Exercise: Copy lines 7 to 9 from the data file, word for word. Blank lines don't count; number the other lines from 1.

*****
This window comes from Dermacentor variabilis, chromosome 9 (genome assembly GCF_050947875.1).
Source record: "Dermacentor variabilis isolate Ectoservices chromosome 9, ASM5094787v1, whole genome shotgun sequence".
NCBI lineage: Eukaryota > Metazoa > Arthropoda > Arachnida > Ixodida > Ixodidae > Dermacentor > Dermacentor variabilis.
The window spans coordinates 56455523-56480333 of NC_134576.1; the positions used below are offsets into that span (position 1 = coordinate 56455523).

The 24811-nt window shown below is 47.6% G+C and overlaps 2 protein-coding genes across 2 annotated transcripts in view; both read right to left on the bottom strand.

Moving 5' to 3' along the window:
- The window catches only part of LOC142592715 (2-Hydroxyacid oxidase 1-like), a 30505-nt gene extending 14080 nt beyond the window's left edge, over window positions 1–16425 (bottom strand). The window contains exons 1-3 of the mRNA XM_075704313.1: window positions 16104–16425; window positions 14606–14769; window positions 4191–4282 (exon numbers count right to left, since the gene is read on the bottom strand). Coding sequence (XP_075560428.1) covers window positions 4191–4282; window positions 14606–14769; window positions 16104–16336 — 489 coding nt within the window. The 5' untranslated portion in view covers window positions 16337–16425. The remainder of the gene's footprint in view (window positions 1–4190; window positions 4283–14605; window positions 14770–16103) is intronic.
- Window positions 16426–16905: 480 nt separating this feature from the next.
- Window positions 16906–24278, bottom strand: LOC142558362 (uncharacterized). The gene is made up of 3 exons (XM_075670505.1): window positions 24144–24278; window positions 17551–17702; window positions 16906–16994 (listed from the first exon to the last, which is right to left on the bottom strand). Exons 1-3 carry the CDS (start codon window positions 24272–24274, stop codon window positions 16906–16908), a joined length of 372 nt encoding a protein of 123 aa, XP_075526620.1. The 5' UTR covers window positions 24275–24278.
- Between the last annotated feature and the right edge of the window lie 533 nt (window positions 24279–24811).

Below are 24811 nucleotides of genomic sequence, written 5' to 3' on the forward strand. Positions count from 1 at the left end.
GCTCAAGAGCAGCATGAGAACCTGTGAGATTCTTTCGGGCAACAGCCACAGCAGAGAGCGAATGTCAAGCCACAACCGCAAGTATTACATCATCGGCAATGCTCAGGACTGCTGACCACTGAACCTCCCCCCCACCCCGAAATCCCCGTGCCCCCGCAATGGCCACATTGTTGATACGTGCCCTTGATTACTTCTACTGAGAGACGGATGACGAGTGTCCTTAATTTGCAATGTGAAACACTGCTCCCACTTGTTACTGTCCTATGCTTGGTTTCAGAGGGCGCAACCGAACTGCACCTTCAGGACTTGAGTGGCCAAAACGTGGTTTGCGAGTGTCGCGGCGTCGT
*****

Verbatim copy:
- The window catches only part of LOC142592715 (2-Hydroxyacid oxidase 1-like), a 30505-nt gene extending 14080 nt beyond the window's left edge, over window positions 1–16425 (bottom strand). The window contains exons 1-3 of the mRNA XM_075704313.1: window positions 16104–16425; window positions 14606–14769; window positions 4191–4282 (exon numbers count right to left, since the gene is read on the bottom strand). Coding sequence (XP_075560428.1) covers window positions 4191–4282; window positions 14606–14769; window positions 16104–16336 — 489 coding nt within the window. The 5' untranslated portion in view covers window positions 16337–16425. The remainder of the gene's footprint in view (window positions 1–4190; window positions 4283–14605; window positions 14770–16103) is intronic.
- Window positions 16426–16905: 480 nt separating this feature from the next.
- Window positions 16906–24278, bottom strand: LOC142558362 (uncharacterized). The gene is made up of 3 exons (XM_075670505.1): window positions 24144–24278; window positions 17551–17702; window positions 16906–16994 (listed from the first exon to the last, which is right to left on the bottom strand). Exons 1-3 carry the CDS (start codon window positions 24272–24274, stop codon window positions 16906–16908), a joined length of 372 nt encoding a protein of 123 aa, XP_075526620.1. The 5' UTR covers window positions 24275–24278.